After decades of sediment accumulating, Lake Redwood has gone from an original depth of over 20 feet to sometimes having islands in it, as shown in this recent photo.

Before the dirt can be scooped out of Lake Redwood next summer, a place has to be created for the dirt to go. And that is happening right now.

Earlier this summer, the Redwood-Cottonwood Rivers Control Area (RCRCA) put out bids for construction companies to build a Confined Disposal Facility (CDF) to hold the dredged sediment. Mathiowetz Construction Co. of Sleepy Eye was the lowest of the five submitted bids, at $966,414, and the bid was awarded on Aug. 6.

By Aug. 17, the property survey and erosion control measures were in place, and construction started. The disposal facility is expected to mostly be done by mid-November, with final details finished by next April 1.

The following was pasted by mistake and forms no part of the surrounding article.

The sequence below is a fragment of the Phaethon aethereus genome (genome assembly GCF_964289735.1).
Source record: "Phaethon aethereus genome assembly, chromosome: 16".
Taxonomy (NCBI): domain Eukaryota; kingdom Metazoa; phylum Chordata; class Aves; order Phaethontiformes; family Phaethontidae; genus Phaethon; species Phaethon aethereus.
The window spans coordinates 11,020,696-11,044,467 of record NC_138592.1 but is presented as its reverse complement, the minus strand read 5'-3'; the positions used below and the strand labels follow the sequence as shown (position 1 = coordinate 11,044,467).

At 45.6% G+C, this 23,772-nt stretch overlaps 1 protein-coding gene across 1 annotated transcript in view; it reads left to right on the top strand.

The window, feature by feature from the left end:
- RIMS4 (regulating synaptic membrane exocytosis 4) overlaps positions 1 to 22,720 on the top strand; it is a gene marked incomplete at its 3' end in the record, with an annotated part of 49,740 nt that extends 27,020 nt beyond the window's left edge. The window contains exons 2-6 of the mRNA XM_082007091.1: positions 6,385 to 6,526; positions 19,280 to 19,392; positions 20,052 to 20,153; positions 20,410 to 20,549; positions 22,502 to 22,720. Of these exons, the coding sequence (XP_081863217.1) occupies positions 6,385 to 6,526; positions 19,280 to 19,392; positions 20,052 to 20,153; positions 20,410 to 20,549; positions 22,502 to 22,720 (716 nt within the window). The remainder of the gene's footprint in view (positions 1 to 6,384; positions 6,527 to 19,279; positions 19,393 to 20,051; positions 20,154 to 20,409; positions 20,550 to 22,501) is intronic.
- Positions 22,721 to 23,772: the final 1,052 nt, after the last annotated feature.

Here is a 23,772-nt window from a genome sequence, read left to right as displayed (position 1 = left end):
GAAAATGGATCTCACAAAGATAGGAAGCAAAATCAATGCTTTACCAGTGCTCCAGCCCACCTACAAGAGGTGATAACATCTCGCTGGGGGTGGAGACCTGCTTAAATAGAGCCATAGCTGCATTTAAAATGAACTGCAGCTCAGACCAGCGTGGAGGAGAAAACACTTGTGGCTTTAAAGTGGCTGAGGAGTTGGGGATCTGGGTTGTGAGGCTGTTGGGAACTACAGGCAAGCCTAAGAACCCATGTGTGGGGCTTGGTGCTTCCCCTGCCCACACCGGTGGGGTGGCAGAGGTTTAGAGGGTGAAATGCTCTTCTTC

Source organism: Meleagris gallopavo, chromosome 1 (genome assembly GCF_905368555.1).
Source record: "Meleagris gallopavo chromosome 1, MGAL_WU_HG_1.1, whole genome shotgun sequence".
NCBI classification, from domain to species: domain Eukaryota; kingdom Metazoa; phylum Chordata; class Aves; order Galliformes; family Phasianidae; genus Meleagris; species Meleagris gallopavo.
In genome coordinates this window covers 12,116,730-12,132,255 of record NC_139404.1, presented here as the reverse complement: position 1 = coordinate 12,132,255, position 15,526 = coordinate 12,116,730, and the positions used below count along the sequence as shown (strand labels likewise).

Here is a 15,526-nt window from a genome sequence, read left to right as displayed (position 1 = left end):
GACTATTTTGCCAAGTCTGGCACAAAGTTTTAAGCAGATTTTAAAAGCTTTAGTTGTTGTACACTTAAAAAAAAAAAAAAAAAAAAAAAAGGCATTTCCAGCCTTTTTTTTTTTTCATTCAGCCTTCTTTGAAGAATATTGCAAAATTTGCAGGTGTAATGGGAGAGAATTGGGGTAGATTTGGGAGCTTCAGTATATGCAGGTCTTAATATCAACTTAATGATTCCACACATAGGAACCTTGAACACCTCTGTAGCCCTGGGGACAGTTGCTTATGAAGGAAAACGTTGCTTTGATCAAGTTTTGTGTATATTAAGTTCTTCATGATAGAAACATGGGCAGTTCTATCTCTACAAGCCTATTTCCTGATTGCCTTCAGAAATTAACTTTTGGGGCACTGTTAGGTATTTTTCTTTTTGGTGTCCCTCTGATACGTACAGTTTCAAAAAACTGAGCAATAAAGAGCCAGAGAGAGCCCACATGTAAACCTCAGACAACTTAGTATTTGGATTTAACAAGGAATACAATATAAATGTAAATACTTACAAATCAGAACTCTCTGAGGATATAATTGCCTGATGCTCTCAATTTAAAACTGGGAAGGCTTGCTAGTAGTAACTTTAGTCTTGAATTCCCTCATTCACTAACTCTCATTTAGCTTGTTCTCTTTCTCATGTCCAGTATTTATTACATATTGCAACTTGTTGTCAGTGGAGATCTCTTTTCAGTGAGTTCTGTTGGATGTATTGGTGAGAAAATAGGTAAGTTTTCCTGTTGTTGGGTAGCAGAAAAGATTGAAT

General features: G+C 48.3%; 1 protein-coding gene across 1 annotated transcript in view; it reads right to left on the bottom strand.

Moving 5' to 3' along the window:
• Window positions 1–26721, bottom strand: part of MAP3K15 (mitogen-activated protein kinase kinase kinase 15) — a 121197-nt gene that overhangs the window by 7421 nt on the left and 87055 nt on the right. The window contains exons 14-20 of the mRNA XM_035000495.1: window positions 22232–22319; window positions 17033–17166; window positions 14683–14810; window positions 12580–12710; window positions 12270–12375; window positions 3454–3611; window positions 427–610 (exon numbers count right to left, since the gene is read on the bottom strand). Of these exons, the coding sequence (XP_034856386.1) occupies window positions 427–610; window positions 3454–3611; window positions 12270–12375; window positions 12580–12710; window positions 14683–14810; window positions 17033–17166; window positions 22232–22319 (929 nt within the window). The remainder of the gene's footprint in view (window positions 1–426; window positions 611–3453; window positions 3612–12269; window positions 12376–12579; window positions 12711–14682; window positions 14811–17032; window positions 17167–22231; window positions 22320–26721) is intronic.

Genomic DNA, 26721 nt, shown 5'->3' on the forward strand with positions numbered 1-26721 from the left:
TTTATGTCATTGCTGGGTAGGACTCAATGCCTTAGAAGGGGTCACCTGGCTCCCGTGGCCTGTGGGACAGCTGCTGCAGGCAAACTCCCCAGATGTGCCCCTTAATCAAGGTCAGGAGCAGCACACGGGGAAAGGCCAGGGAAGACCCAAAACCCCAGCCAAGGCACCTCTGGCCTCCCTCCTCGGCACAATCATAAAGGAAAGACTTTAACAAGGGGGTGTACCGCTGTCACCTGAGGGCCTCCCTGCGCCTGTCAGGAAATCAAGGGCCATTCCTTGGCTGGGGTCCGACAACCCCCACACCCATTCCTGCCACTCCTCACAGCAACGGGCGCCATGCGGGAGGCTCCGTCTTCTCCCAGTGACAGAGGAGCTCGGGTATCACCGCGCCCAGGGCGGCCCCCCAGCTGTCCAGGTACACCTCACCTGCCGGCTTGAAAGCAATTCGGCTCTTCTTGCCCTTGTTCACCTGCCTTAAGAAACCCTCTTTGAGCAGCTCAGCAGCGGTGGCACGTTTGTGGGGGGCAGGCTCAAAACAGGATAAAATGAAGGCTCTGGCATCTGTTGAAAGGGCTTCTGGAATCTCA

Next January, the RCRCA will solicit bids for the actual dredging of the lake. A pipeline will connect the upper end of the lake to the disposal facility, with the dredging anticipated to begin in April 2021. Removing up to 650,000 cubic yards of sediment that has been accumulating for decades will take up to two years. By the spring of 2023, Lake Redwood is expected to be back to its original depth of over 20 feet.

The Lake Redwood dredging project has been in the planning stage for nearly a quarter century, always dependent on state funding for the multi-million dollar effort. It is a joint project between the RCRCA (fiscal and contract management), and the City of Redwood Falls (oversight).

The project is being financed with a combination of State of Minnesota General Obligation Bonds, and funds from the City of Redwood Falls which are dedicated to the reclamation project.